Getting To Know: Ramapo College of New Jersey (RCNJ)-Again
Before I left for my Chicago college tour I attended a high school FIRST Robotics event where I spoke with an admissions representative from Ramapo College of New Jersey (RCNJ). I had done business with this school in my past life, and visited ten years ago when my nephew was looking at colleges. After speaking with the admissions rep about the science programs, I felt that it was time to take another visit. It made me think a lot about how colleges work at managing community. Prior to visiting campus for a Sunday open house, I watched an episode of The College Tour, where students called the campus ‘Home Sweet ‘Po‘. I also found more photos to update a Ramapo Pinterest page.
RCNJ attracts primarily a B/B+ student, most likely from a New Jersey high school, who would prefer a small or mid-sized college.
This school has reasonable direct charges when compared against private colleges with about the same number of undergrads, and that’s before merit scholarships.
The middle 50 percent of the freshmen who arrived this past fall had SAT scores than ranged from 1120 to 1270, with an average of 1210. The average GPA was a 3.5. While RCNJ was test optional before the pandemic, test scores are considered Important, if they are submitted. They are required for admission to health-related Articulation Programs (Biology/Dental-LECOM, Biology/Optometry-SUNY Optometry, Biology/Osteopathy-LECOM, Biology/Pharmacy-LECOM, Biology/Pharmacy-Touro College).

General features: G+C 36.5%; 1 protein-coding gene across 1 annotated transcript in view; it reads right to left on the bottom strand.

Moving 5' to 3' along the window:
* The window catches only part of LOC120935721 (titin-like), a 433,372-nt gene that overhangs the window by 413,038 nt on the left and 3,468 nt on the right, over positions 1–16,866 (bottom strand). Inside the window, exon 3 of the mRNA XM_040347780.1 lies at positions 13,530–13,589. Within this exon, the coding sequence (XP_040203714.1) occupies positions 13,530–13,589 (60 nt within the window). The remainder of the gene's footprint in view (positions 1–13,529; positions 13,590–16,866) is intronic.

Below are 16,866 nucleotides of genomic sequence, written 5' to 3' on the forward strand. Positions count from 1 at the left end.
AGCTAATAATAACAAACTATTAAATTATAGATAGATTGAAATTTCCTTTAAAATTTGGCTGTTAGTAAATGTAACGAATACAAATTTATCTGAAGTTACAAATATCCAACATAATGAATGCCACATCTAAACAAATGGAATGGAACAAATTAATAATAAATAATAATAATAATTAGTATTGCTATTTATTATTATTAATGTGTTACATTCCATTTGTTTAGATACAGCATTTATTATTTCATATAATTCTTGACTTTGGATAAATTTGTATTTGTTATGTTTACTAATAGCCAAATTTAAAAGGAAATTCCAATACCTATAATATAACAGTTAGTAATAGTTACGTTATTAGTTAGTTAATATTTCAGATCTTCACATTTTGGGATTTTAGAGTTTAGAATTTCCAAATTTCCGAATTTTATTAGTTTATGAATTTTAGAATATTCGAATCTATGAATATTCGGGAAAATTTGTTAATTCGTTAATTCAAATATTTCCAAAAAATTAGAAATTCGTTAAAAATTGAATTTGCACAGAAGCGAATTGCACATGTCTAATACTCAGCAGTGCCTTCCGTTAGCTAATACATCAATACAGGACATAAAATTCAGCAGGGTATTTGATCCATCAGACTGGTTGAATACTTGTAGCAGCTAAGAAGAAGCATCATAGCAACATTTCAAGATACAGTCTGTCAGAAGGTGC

RCNJ has strong appeal within Northern New Jersey. Over 40 percent of the undergraduates come from Bergen County, where the college is located as well as neighboring Morris and Passaic Counties. As a result, only 40 percent of the undergraduate student body lives on campus, even though the college can guarantee housing for four years.
If someone told me that RCNJ was the most attractive New Jersey public college I would not argue.
Set in a picturesque valley on the hilltop grounds of a former estate, the attractiveness of this campus extends to the residence halls and the arts facilities. The Overlook, in particular, is one of the nicest halls that you will find on any college campus..RCNJ is one public college where that campus looks and feels more expensive than it really is. RCNJ has also taken great care when it came to landscaping and preserving the older buildings. Parking is pushed out to the edges of campus. While the campus has nice hiking trails, it is also close to the Ramapo Valley County Reservation which offers even more outdoor recreational activities. Those who are interested in environmental science might feel that they are living in the most modern field station imaginable.
There’s a lot to like about academics at RCNJ.